• Quotations longer than about five lines should be indented approximately one inch from the left
and right margins and should be in single space. Here is an example of some main text with an
indented quotation:

[…] What philosophers have hitherto done, Nietzsche says, is take such presuppositions to be a kind

of terminus, an unproblematic starting point, from which one then is able to depart on the journey of

enquiring into reality:

All philosophers have the common failing of starting out from man as he is now and
thinking that they can reach their goal through an analysis of him [...] But everything
has become: there are no eternal facts, just as there are no absolute truths.
Consequently what is needed from now on is historical philosophising, and with it
the virtue of mo desty.1

It is equally apparent here that Nietzsche makes explicit a claim about reality; namely, that it is to be

comprehended in terms of change, that ‘everything has become’. What philosophers have mistaken for

reality is in fact unreality, and in making this mistake [….].

• Notes and Quotation Marks. Note that in the above example there is a footnote. Footnotes are
given in superscript (i.e. reduced text which is located just above the line of the main text) and
should be placed after quotation marks (if the quotation is not indented, i.e. is less than around 5-6
lines in length) and after all punctuation. Note also that quotation marks are not necessary for
indented quotations, unless, of course, there is a quotation within the quotation itself. I always
use single quotation marks (‘…’) to indicate cited text, and double quotation marks (“…”) for within
quotations that have already been indicated with single quotation marks (e.g. ‘Only ek-sistent man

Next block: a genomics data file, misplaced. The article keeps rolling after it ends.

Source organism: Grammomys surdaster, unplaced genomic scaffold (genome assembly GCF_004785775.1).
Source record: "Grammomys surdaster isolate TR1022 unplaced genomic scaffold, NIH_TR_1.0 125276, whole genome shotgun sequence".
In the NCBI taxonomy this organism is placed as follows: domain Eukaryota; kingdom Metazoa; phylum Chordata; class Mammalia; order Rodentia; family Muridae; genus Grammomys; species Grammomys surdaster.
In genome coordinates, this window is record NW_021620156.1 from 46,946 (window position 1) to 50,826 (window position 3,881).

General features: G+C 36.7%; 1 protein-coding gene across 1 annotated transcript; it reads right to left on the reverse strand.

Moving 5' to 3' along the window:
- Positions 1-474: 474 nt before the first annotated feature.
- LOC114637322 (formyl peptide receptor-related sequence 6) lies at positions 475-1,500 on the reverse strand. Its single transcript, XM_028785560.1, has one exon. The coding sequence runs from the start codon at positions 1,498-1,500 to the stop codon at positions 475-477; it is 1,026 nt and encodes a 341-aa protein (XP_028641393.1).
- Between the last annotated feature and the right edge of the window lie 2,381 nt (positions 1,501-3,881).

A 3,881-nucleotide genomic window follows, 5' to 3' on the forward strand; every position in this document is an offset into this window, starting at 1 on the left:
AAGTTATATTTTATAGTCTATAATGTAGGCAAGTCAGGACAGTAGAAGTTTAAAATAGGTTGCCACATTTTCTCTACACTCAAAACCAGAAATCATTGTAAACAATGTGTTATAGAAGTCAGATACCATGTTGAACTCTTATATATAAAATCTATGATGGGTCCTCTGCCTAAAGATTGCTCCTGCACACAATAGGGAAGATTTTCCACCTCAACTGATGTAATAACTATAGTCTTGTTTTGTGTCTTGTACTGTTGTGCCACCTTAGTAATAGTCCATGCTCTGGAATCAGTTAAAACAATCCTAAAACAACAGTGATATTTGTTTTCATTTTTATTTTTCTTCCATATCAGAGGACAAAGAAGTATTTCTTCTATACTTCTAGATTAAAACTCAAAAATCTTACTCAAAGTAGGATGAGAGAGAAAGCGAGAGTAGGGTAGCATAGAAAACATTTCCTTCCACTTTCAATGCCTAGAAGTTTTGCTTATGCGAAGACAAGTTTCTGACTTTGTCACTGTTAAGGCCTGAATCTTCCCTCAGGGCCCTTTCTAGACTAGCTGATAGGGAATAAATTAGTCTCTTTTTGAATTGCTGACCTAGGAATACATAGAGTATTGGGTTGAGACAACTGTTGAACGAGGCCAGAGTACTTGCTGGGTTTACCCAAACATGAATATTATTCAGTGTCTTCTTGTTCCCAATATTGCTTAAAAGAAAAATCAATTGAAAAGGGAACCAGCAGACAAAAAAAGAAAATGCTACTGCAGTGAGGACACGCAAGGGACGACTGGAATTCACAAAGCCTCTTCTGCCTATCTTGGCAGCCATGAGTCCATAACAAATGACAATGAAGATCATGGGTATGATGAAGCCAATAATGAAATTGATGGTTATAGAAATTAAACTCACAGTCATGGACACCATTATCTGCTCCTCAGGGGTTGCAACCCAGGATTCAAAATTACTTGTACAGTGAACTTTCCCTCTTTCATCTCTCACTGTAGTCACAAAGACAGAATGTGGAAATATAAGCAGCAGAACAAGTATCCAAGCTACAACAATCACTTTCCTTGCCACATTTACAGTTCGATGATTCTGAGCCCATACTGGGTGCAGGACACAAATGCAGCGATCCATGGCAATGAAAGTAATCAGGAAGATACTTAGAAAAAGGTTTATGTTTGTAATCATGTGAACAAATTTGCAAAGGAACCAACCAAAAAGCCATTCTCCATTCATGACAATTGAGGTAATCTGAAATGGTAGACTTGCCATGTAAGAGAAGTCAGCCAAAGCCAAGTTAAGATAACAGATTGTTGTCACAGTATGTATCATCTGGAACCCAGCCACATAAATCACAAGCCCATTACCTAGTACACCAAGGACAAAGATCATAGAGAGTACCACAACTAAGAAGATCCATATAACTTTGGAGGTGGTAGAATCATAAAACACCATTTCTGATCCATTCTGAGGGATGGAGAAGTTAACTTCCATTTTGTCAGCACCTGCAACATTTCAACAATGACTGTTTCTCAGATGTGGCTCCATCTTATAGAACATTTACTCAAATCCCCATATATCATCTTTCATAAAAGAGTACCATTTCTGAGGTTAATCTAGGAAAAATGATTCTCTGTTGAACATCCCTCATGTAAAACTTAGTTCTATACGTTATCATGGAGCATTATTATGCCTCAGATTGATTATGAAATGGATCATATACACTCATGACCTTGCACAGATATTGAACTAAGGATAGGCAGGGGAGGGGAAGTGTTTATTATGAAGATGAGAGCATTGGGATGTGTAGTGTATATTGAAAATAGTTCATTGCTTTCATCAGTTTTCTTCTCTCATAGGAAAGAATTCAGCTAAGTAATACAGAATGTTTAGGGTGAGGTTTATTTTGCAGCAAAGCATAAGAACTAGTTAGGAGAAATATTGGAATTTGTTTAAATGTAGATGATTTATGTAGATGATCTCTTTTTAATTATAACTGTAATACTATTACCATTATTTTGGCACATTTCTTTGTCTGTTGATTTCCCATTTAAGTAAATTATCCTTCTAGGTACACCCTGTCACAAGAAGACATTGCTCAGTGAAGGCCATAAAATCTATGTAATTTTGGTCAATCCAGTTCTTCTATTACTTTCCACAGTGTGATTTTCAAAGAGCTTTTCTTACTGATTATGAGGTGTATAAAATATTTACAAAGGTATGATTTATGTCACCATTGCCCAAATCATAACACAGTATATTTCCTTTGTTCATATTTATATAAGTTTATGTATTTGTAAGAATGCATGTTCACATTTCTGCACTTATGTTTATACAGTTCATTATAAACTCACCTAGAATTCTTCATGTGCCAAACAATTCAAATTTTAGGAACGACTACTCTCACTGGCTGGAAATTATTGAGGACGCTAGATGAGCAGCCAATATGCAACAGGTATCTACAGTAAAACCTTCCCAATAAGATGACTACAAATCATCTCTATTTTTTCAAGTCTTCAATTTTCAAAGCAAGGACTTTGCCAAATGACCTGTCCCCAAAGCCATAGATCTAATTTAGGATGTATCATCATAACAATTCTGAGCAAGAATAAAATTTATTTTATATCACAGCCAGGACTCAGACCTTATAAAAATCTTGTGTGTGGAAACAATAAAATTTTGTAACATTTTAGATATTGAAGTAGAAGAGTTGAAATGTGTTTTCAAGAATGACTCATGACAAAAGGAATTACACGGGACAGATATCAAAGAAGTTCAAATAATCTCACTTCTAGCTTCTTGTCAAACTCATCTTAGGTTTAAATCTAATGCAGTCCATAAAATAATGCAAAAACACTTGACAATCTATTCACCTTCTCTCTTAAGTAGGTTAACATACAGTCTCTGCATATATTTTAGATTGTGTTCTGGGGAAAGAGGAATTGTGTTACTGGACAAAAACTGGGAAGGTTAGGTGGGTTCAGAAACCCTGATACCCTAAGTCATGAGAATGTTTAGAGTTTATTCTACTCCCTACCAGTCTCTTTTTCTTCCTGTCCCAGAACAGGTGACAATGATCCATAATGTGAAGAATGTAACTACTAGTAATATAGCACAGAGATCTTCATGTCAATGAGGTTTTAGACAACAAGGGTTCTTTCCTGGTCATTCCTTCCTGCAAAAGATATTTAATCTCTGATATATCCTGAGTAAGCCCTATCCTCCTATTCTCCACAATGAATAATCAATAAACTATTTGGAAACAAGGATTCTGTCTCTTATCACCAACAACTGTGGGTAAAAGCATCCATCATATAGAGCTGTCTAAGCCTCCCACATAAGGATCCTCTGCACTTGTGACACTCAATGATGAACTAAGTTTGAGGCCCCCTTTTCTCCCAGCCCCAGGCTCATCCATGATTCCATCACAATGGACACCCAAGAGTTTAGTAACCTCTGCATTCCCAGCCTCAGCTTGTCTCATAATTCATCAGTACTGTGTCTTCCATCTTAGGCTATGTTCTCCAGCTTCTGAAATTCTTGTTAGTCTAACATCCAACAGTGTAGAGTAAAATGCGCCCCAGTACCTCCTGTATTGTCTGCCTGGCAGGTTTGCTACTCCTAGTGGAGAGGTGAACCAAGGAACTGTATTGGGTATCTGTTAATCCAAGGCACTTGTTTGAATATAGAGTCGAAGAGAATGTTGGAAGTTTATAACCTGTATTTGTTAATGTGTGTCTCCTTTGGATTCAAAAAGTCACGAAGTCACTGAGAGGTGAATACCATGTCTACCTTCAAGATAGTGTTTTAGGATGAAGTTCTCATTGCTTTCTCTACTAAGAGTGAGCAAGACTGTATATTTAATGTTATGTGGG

is historical. “Nature” has no history’). As a general rule, you should aim to use notes that take the
form of endnotes rather than footnotes.
• The information given in a footnote/endnote can be quite varied. Thus, you can provide (a) a full
reference, giving author, title, place of publication, publisher, and date of publication, plus page or
section numbers as appropriate. A footnote/endnote should also give the name of the text’s
translator, if necessary. (b) if you are citing a text already cited earlier in the essay this can be
indicated by using op. cit., e.g. op. cit. p.44; (c) a footnote/endnote can be discursive, e.g. refining
and developing a point that you do not wish to include in the main body of your argument,
indicating the work of others who have made a similar point, etc.
• Make sure that you keep a firm grip on the matter of organising material for your research purposes
(e.g. keep records and notes in a way that is easily accessible, making sure that you keep an on-
going list of the bibliographical details of the texts that you are using, etc.). This saves a lot of
• Make sure that you are familiar with the practicalities of writing and presenting essays. This
involves familiarity with word-processing facilities and making the best use of the software you are
using. For example, learning how to create ‘short-cuts’ with macro commands (you can change text
layout very quickly and simply this way, as well as creating commands for making and viewing
footnotes or endnotes, etc.).

Nietzsche, Human, All-Too-Human, trans. R.J. Hollingdale (Cambridge: Cambridge University Press,
1986), section 2.